‘Gilbert the Park City Moose’ children’s book was Park City couple’s dream project
Park City-based photographer Rick Pieros is known for his non-fiction works, "Park City Then and Now" and "Jackson Hole Then and Now," which feature his new photos alongside historical photos of the same areas.
His wife, Heidi Shadix Pieros, who works at a book-publishing company, has always wanted to write a children’s book.
So when her husband’s "Park City Then and Now" was published to critical acclaim in 2011, she began brainstorming with her husband about her children’s story.
A couple of weeks ago, the couple’s dream came true with "Gilbert the Park City Moose," that is now available exclusively at Dolly’s Bookstore.
The book follows an adolescent moose named Gilbert on his quest up and down Park City’s historic Main Street to find out where his antlers went after he shed them for the winter.
"Back in 2011, we started tossing around ideas and tried to think of what would be a good character for the book," Rick Pieros told The Park Record. "The challenge was to think of a fun and inventive tale that both young and old kids would like.
"We also needed to think about a story that parents would like to read over and over again," he said. "We have kids and have books on our shelves that they want us to read that we just can’t read once more. So the key was to come up with something fun."
The Pieroses knew people in Park City love moose so they started with that idea.
"Since my photography books kind of establish a sense of place for those who read them, that was something we wanted to do with ‘Gilbert,’ Pieros said. "Whether it is a tourist who considers Park City their home away from home or a local resident who reads this book, we wanted them to have a sense of the area."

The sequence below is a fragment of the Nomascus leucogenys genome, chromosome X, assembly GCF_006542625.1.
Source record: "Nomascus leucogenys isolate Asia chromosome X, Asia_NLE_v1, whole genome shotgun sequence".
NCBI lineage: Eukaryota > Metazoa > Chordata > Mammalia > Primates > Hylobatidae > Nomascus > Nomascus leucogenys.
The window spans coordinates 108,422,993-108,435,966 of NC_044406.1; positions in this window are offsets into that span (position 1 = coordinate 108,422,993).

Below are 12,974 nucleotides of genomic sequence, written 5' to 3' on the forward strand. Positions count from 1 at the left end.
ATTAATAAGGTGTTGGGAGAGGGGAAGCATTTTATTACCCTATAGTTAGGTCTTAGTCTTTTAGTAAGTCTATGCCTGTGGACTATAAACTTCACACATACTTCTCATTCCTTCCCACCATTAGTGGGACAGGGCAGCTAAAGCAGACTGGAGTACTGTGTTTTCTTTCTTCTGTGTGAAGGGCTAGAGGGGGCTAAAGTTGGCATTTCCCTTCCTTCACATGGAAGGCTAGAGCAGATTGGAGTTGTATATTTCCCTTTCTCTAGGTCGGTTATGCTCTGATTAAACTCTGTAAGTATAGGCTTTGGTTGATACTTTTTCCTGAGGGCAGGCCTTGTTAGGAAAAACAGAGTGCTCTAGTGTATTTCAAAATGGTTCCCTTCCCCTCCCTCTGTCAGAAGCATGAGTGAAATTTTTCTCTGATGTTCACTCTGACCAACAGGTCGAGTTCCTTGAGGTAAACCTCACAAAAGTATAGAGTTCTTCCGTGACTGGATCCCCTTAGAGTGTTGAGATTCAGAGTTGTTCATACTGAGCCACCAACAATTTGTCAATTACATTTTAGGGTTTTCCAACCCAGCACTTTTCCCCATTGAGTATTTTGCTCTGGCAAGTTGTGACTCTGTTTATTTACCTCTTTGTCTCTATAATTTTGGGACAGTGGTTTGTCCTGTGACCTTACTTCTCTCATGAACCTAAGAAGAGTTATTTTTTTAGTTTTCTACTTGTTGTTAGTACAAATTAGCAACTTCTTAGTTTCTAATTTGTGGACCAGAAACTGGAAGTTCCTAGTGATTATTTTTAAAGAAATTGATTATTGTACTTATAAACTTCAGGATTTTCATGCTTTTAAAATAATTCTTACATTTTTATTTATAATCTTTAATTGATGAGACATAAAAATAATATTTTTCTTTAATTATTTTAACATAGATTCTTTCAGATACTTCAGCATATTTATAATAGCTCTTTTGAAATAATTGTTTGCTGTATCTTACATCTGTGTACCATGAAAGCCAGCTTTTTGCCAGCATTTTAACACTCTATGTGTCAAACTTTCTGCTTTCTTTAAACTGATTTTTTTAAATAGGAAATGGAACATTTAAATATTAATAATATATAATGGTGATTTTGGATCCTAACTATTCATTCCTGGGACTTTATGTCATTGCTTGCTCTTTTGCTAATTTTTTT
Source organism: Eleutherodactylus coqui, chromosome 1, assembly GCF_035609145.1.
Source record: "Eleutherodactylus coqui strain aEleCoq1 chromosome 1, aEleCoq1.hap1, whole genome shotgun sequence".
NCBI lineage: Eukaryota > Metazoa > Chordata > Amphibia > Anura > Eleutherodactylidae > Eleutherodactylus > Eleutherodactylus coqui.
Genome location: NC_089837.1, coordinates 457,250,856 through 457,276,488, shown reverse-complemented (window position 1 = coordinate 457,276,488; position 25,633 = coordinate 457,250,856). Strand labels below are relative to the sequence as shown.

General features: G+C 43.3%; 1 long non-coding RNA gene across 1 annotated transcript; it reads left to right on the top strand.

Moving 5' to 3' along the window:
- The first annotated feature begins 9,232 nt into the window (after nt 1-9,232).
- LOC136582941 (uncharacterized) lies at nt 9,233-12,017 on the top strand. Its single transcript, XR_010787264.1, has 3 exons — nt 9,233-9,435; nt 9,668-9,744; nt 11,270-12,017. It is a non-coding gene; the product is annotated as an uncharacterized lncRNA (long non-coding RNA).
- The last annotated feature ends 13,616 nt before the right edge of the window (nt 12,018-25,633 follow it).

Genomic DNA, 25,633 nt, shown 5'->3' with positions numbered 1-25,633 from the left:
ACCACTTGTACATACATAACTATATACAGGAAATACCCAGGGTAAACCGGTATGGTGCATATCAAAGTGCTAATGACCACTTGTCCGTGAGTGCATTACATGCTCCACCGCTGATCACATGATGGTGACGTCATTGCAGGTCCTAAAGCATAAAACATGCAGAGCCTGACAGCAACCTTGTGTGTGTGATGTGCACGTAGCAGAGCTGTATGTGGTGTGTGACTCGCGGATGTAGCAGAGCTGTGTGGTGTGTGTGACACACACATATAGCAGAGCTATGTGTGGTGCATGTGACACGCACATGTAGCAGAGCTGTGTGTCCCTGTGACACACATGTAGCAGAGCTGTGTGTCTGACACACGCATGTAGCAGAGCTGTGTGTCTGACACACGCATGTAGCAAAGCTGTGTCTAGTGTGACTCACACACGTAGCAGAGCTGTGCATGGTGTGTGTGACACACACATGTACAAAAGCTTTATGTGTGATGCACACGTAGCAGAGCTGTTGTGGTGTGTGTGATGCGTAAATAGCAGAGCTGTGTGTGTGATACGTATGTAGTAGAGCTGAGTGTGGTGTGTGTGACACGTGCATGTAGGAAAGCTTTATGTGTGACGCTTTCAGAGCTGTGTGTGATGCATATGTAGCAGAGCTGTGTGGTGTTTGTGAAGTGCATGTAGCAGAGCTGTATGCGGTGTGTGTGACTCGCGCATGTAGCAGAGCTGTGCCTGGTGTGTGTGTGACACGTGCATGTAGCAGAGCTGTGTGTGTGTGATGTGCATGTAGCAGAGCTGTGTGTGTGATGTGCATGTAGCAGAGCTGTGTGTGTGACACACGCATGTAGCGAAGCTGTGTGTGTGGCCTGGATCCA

Once the Pieroses established the setting, they came up with the idea that Gilbert’s friends would be statues that are on display on Main Street.
"We could imagine a moose walking up and down the street visiting these statues and thought it would be fun if he would talk with them to find out where he could find his antlers," Pieros said. "We had the idea that after the kids had fun reading this book, they could go to Main Street with their families to look for Gilbert’s ‘friends.’"
To help, the Pieroses included a map at the back of the book.
"Originally, the book was going to be Heidi’s words and all illustrations, but she wanted some of my photography in it, because she has always been very supportive of me," Pieros said. "So we had to think of an inventive way to do this."
The two came up with the idea of using Pieros’ photos and recruiting Corbet Curfmanto incorporate his illustrations of Gilbert the Moose into the photos.
"Corbet lives in Seattle and is my graphic designer," Pieros said. "He was a natural fit for us on this project, because not only is he works with me, but because he has also illustrated other children’s books."
Pieros took the photos specifically for the book.
"I went to Moos, the Post Office, Grappa, Dolly’s Bookstore and other places where these statues and landmarks were," he said. "My photography just followed the story and flowed from there."
Taking the photos for the children’s book was different than the "Past and Present" books because Pieros knew he had to frame the scenes in a way to save space for Curfman’s illustrations.
"It was like being an actor acting in front of a green screen," Pieros explained. "You have to visualize where the moose is going to be in the scene and photograph widely. I wanted Corbet to have a choice of at least four different photos for each panel."
Pieros likes how Curfman worked Gilbert’s facial expressions into the scenes.
"He tied them into what was going on in the story," Pieros said.
Since becoming a professional photographer, Pieros said "Gilbert the Park City Moose" has been the most enjoyable project he’s done.
"I think I had more fun doing this book with my wife than I did doing my other books alone," he said. "I think it had to do with the collaboration."
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